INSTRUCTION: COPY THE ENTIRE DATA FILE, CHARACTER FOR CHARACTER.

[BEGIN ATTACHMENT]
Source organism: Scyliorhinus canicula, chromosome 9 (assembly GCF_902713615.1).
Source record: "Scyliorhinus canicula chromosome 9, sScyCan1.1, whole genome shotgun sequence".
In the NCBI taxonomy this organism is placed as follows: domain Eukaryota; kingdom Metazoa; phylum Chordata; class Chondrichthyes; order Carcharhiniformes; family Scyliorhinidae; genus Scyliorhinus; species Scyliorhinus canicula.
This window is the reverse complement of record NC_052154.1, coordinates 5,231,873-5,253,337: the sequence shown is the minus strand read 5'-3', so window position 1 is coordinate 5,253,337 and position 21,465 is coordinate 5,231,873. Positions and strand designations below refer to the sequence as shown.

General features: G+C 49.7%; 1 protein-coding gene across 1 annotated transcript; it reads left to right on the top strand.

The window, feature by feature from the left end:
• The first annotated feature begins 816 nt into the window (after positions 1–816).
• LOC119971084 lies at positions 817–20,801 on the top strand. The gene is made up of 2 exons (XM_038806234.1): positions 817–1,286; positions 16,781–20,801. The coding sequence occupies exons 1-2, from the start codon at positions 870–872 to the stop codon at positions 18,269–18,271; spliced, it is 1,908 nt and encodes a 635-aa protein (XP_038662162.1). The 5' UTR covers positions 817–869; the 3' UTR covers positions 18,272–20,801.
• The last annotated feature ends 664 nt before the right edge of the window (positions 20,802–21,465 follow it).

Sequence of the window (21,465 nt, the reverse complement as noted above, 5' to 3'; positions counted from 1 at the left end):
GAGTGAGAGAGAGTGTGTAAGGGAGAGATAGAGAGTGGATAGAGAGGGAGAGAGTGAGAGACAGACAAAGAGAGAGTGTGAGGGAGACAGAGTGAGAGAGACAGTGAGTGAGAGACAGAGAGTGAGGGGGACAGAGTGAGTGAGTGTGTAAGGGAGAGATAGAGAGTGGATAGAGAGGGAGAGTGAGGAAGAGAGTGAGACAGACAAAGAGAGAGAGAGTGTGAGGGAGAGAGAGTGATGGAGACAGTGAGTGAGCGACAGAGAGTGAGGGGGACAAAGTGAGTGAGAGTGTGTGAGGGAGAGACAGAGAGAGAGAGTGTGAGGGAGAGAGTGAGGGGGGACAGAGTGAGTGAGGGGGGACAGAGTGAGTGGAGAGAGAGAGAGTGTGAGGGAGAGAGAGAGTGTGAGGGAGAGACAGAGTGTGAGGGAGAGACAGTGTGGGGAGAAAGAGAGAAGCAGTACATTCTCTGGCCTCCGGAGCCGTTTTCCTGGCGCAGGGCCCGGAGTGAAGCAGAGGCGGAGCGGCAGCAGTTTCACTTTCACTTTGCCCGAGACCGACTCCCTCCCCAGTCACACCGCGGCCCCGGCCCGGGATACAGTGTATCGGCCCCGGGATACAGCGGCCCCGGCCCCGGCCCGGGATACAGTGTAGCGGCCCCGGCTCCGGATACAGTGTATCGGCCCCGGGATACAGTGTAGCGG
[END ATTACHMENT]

Source organism: Scyliorhinus canicula, chromosome 9 (assembly GCF_902713615.1).
Source record: "Scyliorhinus canicula chromosome 9, sScyCan1.1, whole genome shotgun sequence".
In the NCBI taxonomy this organism is placed as follows: domain Eukaryota; kingdom Metazoa; phylum Chordata; class Chondrichthyes; order Carcharhiniformes; family Scyliorhinidae; genus Scyliorhinus; species Scyliorhinus canicula.
This window is the reverse complement of record NC_052154.1, coordinates 5,231,873-5,253,337: the sequence shown is the minus strand read 5'-3', so window position 1 is coordinate 5,253,337 and position 21,465 is coordinate 5,231,873. Positions and strand designations below refer to the sequence as shown.

General features: G+C 49.7%; 1 protein-coding gene across 1 annotated transcript; it reads left to right on the top strand.

The window, feature by feature from the left end:
• The first annotated feature begins 816 nt into the window (after positions 1–816).
• LOC119971084 lies at positions 817–20,801 on the top strand. The gene is made up of 2 exons (XM_038806234.1): positions 817–1,286; positions 16,781–20,801. The coding sequence occupies exons 1-2, from the start codon at positions 870–872 to the stop codon at positions 18,269–18,271; spliced, it is 1,908 nt and encodes a 635-aa protein (XP_038662162.1). The 5' UTR covers positions 817–869; the 3' UTR covers positions 18,272–20,801.
• The last annotated feature ends 664 nt before the right edge of the window (positions 20,802–21,465 follow it).

Sequence of the window (21,465 nt, the reverse complement as noted above, 5' to 3'; positions counted from 1 at the left end):
GAGTGAGAGAGAGTGTGTAAGGGAGAGATAGAGAGTGGATAGAGAGGGAGAGAGTGAGAGACAGACAAAGAGAGAGTGTGAGGGAGACAGAGTGAGAGAGACAGTGAGTGAGAGACAGAGAGTGAGGGGGACAGAGTGAGTGAGTGTGTAAGGGAGAGATAGAGAGTGGATAGAGAGGGAGAGTGAGGAAGAGAGTGAGACAGACAAAGAGAGAGAGAGTGTGAGGGAGAGAGAGTGATGGAGACAGTGAGTGAGCGACAGAGAGTGAGGGGGACAAAGTGAGTGAGAGTGTGTGAGGGAGAGACAGAGAGAGAGAGTGTGAGGGAGAGAGTGAGGGGGGACAGAGTGAGTGAGGGGGGACAGAGTGAGTGGAGAGAGAGAGAGTGTGAGGGAGAGAGAGAGTGTGAGGGAGAGACAGAGTGTGAGGGAGAGACAGTGTGGGGAGAAAGAGAGAAGCAGTACATTCTCTGGCCTCCGGAGCCGTTTTCCTGGCGCAGGGCCCGGAGTGAAGCAGAGGCGGAGCGGCAGCAGTTTCACTTTCACTTTGCCCGAGACCGACTCCCTCCCCAGTCACACCGCGGCCCCGGCCCGGGATACAGTGTATCGGCCCCGGGATACAGCGGCCCCGGCCCCGGCCCGGGATACAGTGTAGCGGCCCCGGCTCCGGATACAGTGTATCGGCCCCGGGATACAGTGTAGCGG